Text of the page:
Jamison Door, Procter & Gamble, Volvo all have expansion plans in the works
By Mike Lewis
John Williams said he sees a lot of doors opening for his company — literally.
Williams is chairman and CEO of Jamison Door Co., which is based in Hagerstown, Md. The company recently expanded into a new manufacturing facility across the state line in Franklin County, Pa., to increase its production and grow its product line.
“We think we’re really well-positioned in the industry,” he said. “We have a great sales team.”
Jamison is not the only regional manufacturer to be making news. The sprawling Procter & Gamble Co. facility in Berkeley County, W.Va., continues to ramp up. Established facilities, such as the Volvo Group plant near Hagerstown, have announced expansion plans. And one company in Pennsylvania made a political splash when Vice President Mike Pence showed up for a pep talk.
“The real credit goes to all of you” Pence told workers at the Manitowoc Co. crane plant in Shady Grove, Pa. “And the comeback in American manufacturing is happening because of the men and women of this country who work in this great industry. And it’s thanks to great companies like Manitowoc in this economy that American manufacturing is rallying all across the country.”
Jamison Door is one of those rallying companies.
A decade or so ago, Jamison had about 100 employees. Now the company employs nearly 200 people at facilities in Washington County, Md., and Franklin County, Pa., as well as Montana and Mexico City, Williams said.
Jamison makes air doors, insulated doors, and high-speed, roll-up doors, specializing in doors for cold-storage businesses.
It outgrew its 12,000-square-foot roll-up door space south of Hagerstown and moved that operation to the new 50,000-square-foot building in Franklin County, he said.
The company also plans to expand its product line to make large exterior roll-up doors for manufacturing facilities and other doors that are used for vehicle service bays.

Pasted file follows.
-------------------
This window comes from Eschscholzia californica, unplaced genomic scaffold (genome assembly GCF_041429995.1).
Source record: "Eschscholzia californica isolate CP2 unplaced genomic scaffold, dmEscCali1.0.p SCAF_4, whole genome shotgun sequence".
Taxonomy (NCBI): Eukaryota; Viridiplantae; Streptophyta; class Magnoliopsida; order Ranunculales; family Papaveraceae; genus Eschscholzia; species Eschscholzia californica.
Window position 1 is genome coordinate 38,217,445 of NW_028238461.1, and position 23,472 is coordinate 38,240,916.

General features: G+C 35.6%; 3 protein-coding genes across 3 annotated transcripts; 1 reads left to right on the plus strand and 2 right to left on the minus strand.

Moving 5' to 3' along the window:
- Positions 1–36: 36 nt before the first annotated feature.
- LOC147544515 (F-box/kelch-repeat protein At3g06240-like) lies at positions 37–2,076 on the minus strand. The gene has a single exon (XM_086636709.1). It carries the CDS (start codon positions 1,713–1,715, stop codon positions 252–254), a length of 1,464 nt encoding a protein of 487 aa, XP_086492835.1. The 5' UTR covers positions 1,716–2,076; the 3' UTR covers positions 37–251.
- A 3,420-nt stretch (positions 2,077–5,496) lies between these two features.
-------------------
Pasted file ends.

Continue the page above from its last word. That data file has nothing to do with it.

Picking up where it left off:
The company recently hosted a national sales meeting at the new building.
“Everyone’s excited about the new plant,” he said.
About a dozen people work at the new building. Jamison hopes to roughly triple that number in three years.
The Franklin County (Pa.) Area Development Corp. served as a developer for the 50,000-square-foot building. About $3.7 million was invested in the new facility.
A little to the south, the Procter & Gamble plant near Martinsburg, W.Va., continues to grow.
When the new plant was announced in 2015, P&G said the building would cover more than 1 million square feet and employ 700 full-time workers.
Plant operations have been expanded to about 2.5 million square feet under roof, and about 1,100 people work there.
Keith Busby, the plant’s HR leader, recently told Herald-Mail Media, publisher of Crossroads Business Journal, that the company still had nearly 300 positions to fill.
The consumer goods company makes many familiar brands. Bounce fabric softener was the first product line to be launched at the Berkeley County facility in February 2018. Aussie, Pantene and Herbal Essences shampoos and conditioners, along with Swiffer cleaning products and Dawn dishwashing liquid, have been added since then.
Now millions of cases of products are being shipped from the plant each month.
P&G expects all of its operations at the plant, including dozens of production lines, to be operational by the end of 2020, Busby said.
Manitowoc wasn’t the only company getting the attention of politicians. In conjunction with a July visit from Maryland Commerce Secretary Kelly M. Schulz, Volvo Group announced plans to invest $43 million and add 85 new jobs to the powertrain production plant near Hagerstown. The company develops and produces heavy-duty diesel engines, transmissions and axles for Volvo Group brands, such as Volvo and Mack semi trucks, at that facility.
The plant will introduce a new machining operation, expanding automated manual transmission assembly and adding logistics management. Automatic transmission gears and shafts machining will be added alongside the existing automatic transmission assembly line, with production expected to begin in early 2021.
Volvo employs nearly 2,000 people at the plant.
To help with the expansion, Maryland Commerce has approved a $1.4 million conditional loan through Advantage Maryland. Washington County has approved approximately $140,000 for the project.
“It is very important for us to receive support from the state of Maryland and Washington County. We value the long-term relationship we have with our local and state legislators as they are key partners to build a sustainable business,” Pierre Jenny, Volvo Group vice president of powertrain production at the Hagerstown facility, said in a news release about the expansion.